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A look at the thriving art festival scene in Holmfirth

PUBLISHED: 00:00 05 March 2018

Holmfirth, once home of the TV series Last of the Summer Wine, now creating a new legacy

Holmfirth, once home of the TV series Last of the Summer Wine, now creating a new legacy

Joan Russell Photography

After the last drop of summer wine has been quaffed, what other local success stories will Holmfirth be toasting?

A gentle comedy about three elderly Yorkshiremen enjoying their twilight years in a quiet Holme Valley town doesn’t immediately scream ‘smash hit!’. But Last of the Summer Wine won over a legion of fans to make it the longest-running comedy programme in Britain and the longest-running sitcom in the world.

It began life as an episode of Comedy Playhouse on January 4th 1973 before being launched as a series in its own right ten months later, making unlikely stars of its three main protagonists, Bill Owen as the scruffy, child-like Compo, Peter Sallis as meek, thoughtful Clegg, and Brian Wilde as quirky war veteran Foggy (he replaced the original third man, Michael Bates as authoritarian Blamire, who had to drop out due to ill health after the first two series).

It also put Holmfirth firmly on the television map, with viewers around the world falling for the charms of the picturesque West Yorkshire settlement in the same way Nora Batty’s stockings fell for her ankles.

The BBC broadcast the final – 31st – series of six episodes in 2010, bringing to an end 37 years of television gold. But, while eight years later the legacy of the show still shines across the valley, the people of Holmfirth are not relying entirely on its reputation to attract tourists and to boost the local economy.

People are undoubtedly still rolling up in coaches, cars and, taking their lead from Compo, on roller-skates to have a bite to eat at Sid’s Café, to pick up a gift or two from the Last of the Summer Wine Exhibition shop and to stay the weekend at Nora Batty’s Cottage, but there is now much more on offer than just a walk down memory lane (accompanied by three old men hurtling by in a tin bath).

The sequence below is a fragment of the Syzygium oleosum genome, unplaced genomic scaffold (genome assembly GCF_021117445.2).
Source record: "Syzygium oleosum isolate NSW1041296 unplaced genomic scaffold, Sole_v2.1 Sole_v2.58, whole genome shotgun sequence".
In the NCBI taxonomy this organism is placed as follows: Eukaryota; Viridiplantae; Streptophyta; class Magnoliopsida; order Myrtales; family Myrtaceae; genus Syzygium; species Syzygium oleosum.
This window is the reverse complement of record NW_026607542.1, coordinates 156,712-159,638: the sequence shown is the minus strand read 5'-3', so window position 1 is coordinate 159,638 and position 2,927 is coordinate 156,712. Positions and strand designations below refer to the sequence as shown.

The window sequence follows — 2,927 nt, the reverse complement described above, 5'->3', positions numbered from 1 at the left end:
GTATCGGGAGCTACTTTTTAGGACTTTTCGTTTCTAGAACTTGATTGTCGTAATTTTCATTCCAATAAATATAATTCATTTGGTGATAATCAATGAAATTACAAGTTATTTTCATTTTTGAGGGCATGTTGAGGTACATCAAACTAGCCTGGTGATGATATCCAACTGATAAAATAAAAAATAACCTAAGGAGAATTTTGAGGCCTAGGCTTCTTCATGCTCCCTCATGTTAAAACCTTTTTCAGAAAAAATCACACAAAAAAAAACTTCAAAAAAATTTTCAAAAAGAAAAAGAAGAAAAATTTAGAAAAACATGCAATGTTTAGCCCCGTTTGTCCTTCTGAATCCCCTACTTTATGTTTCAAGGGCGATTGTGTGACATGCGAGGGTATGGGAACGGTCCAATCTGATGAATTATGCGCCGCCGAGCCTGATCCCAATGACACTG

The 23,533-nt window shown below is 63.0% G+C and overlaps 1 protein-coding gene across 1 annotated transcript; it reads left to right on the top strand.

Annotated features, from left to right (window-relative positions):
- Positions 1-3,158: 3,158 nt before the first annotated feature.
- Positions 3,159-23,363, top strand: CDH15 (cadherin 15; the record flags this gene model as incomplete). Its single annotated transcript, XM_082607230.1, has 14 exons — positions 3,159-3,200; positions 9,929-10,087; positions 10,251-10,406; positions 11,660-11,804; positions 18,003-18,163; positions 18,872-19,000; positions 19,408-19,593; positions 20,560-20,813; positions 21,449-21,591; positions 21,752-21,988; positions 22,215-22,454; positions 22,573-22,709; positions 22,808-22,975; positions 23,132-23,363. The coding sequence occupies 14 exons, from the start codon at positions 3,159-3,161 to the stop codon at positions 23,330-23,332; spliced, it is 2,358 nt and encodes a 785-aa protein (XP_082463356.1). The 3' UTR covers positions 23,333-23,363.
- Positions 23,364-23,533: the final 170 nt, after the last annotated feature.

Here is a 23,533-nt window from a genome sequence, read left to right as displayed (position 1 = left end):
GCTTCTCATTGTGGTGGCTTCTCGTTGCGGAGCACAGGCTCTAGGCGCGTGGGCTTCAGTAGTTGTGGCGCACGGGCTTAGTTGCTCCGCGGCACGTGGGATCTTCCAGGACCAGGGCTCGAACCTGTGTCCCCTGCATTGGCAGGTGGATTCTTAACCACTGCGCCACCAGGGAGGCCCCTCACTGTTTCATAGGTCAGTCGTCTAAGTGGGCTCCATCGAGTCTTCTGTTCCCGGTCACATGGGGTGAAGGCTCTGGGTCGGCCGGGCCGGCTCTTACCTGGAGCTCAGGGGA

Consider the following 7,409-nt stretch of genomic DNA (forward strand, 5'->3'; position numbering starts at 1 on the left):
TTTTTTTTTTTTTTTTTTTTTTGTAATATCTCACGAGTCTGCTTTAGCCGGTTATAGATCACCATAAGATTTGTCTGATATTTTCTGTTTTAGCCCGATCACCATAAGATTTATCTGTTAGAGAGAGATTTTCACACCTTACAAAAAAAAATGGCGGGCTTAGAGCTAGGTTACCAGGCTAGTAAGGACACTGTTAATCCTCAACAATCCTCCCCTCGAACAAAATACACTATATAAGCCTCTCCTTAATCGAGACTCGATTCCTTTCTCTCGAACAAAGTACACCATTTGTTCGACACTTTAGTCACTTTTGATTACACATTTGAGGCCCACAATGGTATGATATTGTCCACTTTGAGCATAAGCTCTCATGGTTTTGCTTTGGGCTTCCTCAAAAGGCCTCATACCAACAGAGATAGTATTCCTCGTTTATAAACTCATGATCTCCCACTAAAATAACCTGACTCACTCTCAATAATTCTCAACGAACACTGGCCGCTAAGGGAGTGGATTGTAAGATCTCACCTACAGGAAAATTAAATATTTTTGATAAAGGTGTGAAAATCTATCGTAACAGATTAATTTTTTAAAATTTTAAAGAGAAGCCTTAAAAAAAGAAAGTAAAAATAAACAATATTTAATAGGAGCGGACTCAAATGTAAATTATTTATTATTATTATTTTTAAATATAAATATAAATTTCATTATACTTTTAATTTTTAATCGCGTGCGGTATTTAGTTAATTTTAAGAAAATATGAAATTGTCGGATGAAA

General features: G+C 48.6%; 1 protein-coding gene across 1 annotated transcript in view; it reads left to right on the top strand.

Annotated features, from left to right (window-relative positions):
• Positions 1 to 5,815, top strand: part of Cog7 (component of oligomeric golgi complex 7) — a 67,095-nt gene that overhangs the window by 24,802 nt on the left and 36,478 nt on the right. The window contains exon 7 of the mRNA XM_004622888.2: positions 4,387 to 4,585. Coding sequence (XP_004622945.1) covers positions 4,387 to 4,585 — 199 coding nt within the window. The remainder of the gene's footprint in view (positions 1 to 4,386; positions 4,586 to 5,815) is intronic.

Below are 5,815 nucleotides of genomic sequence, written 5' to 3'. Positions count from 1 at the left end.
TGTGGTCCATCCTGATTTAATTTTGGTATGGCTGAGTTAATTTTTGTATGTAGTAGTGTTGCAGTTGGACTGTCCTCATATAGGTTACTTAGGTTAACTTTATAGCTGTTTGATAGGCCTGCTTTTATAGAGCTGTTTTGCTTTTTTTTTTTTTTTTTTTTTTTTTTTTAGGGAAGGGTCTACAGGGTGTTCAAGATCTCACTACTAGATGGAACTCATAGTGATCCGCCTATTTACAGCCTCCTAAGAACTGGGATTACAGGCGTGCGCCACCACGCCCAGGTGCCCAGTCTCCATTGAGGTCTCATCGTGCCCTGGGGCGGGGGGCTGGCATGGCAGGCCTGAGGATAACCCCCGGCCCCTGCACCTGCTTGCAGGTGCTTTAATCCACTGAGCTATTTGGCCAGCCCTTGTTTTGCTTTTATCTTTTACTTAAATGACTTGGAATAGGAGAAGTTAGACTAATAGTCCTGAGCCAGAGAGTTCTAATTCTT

Holmfirth Artweek, for instance, is one of the largest open exhibitions in the UK, featuring more than 2,000 artworks by more than 400 artists, plus dozens more fringe events shining the spotlight on thousands of art and craft creations. The event, which runs this year from July 1st-7th, is also a major fundraiser, with 20 per cent of all sales going to Macmillan Cancer Support. To date, that stacks up to an incredible £925,500. Perhaps it’s not surprising then that Holmfirth Macmillan Committee, which helps run Artweek, was given the 2017 Committee Award from Macmillan Cancer Support, a national award to recognise the special impact it had made on the local community.

Celebrating its 10th anniversary this year, Holmfirth Arts Festival (June 14th-17th) is equally ambitious, offering four days of community-led projects and events.

‘Holmfirth will come alive with street theatre and free family events and we will be making use of our indoor venues to bring the best quality live music, comedy and theatre to the Holme Valley,’ said new festival director Bev Adams. ‘I’m passionate about getting people involved, so we will start to build the festival soon after the Easter break. This year we are inviting local people to really get engaged, to let their imaginations run wild and help create some fantastic art.’

Later in the year, Holmfirth Festival of Folk will be drawing crowds from far and wide with the help of a small but mighty army of volunteers. It’s been going for more than 30 years, changing hands about 13 years ago to a fresh committee with fresh ideas.

‘Nothing is ever easy when you rely on volunteers, but with a lot of hard slog we get the job done every year,’ said festival chair Alex Bywaters. ‘It would help considerably if more local people weren’t so reluctant to buy tickets, but sometimes we just have to admit defeat if the sun is cracking the flags and they’re opting to enjoy their beer outside instead.’